The State of the Union, it would seem, is not a happy one. In his annual address to Congress on 31 January, the chief executive of US imperialism, George W Bush, inadvertently gave away some illuminating secrets about the current thinking of US monopoly capital.
The biggest surprise of the occasion came in the form of a startling admission that “America is addicted to oil” and must drastically cut its reliance on it over the coming years. When a US president suggests that his country should move “beyond a petroleum-based economy and make [its] dependence on Middle Eastern oil a thing of the past”, you know things have gone seriously awry for the plans of US imperialism. Bearing in mind that the US is currently orchestrating an occupation of Iraq, at a running cost of some £80-100bn a year, the specific purpose of which is to secure exclusive (or near-exclusive) rights to the latter’s substantial untapped oil reserves, this statement must reflect the growing, albeit reluctant, understanding in Washington that the United States and its partner in crime Britain are sing the war in Iraq. So heroic, so ferocious, so well-orchestrated is the war of resistance that is being waged by the Iraqi people that it is most certainly going to send the occupying forces – armed to the teeth with the most sophisticated killing equipment known to man – packing.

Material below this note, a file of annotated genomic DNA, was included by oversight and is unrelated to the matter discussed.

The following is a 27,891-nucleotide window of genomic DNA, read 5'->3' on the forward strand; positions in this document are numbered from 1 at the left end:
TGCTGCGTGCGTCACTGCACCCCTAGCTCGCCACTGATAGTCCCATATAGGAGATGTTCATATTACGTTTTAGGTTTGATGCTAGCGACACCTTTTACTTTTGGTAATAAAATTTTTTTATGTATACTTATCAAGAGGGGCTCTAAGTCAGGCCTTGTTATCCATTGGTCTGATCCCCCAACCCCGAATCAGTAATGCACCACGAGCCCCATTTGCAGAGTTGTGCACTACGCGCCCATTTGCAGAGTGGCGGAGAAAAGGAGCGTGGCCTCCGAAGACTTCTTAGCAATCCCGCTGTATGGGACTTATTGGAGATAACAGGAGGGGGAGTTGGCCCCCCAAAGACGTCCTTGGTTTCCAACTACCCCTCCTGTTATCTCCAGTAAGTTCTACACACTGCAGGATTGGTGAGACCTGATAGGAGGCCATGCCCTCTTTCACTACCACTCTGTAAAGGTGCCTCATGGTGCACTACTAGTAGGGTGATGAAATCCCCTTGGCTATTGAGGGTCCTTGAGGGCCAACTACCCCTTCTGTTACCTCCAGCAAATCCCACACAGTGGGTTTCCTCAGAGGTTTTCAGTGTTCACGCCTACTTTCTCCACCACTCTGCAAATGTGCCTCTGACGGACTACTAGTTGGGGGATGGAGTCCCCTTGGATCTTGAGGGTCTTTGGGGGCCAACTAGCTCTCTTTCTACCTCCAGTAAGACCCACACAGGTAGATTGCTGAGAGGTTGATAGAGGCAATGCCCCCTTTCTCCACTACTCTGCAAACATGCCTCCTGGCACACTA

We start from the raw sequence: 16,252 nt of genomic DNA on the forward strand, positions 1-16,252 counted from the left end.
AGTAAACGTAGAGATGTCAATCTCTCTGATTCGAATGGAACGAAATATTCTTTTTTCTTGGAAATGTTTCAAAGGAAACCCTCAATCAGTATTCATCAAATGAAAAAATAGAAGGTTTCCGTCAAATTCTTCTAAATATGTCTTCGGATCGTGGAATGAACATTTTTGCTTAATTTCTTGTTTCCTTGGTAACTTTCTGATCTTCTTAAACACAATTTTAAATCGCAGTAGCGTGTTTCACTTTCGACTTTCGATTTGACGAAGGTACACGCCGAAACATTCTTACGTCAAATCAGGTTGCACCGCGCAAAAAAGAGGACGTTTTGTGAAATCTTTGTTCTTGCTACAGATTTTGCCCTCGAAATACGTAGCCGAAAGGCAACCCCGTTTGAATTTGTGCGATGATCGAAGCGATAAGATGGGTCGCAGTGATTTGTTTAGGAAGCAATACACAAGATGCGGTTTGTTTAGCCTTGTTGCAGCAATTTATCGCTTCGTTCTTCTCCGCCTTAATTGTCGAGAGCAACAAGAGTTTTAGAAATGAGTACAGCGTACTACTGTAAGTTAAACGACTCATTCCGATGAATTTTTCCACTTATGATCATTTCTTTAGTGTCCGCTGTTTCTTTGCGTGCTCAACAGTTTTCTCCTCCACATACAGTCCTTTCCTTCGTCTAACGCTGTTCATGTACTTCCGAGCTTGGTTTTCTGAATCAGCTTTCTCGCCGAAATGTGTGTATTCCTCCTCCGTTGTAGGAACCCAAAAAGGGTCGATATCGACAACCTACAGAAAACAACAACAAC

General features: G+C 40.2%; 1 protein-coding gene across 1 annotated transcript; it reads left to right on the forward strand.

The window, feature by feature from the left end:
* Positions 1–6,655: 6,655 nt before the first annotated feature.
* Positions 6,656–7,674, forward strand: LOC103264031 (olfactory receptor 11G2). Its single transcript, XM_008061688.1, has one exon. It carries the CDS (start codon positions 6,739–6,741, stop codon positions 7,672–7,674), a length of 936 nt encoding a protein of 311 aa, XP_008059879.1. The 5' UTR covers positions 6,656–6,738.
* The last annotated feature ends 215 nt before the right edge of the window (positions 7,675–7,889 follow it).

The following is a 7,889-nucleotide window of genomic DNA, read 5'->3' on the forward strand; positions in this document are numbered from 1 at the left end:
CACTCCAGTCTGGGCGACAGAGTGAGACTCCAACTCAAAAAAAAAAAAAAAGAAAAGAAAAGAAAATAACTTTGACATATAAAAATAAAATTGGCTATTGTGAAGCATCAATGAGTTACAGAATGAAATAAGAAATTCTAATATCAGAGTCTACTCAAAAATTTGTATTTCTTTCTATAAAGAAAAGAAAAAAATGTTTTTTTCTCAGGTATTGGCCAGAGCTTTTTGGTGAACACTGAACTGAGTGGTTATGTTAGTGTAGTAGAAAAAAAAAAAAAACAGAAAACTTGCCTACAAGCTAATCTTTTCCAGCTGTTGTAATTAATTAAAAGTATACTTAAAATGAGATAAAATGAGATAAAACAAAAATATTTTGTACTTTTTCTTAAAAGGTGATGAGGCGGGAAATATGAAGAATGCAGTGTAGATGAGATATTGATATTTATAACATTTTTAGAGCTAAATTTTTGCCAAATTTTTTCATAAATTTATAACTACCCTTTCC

Perhaps the US is starting to place its hopes in Iran. Bush made a direct appeal to the Iranian people to “win your own freedom”, an appeal which even the Financial Times labelled “a barely disguised call for regime change”. In a Reuters interview later the same day, Bush said: “The United States is very aware of [the Iranian people’s] conditions, and we recognise that liberty is universal and that we hope some day they will be in a position to have a democracy …” Somewhat ironic, considering the role of the US and British intelligence services in bringing about the fall of the democratically-elected nationalist government of Dr Mohammed Mossadegh and installing the thoroughly autocratic Shah, who proceeded to terrorise Iran for 26 years. There are no signs that the Iranian people are going to fooled by the empty rhetoric of the various imperialist leaders, each of whom is hoping to get his hands on Iran’s massive oil and natural gas supplies and reserves.
The imperialist economies are on the verge of collapse. The debt balloon that is currently keeping the economy afloat is so taut that the slightest of punctures will send it into spiralling disintegration. Unemployment is high, research investment is low; the outlook is not good for capital. Meanwhile, the world’s people are standing up for themselves in a way that has not been seen for a long time – from Venezuela to north Korea, Palestine to Iraq, Zimbabwe to Nepal. In Bolivia, a major supplier of natural gas (and the poorest country in South America, thanks to decades of IMF-subservient policies), the newly-elected Morales administration has just started taking steps towards nationalising hydrocarbons, thereby putting billions of pounds’ worth of imperialist investment at risk.
We urge British workers to take up the fight against imperialism; the tide is turning.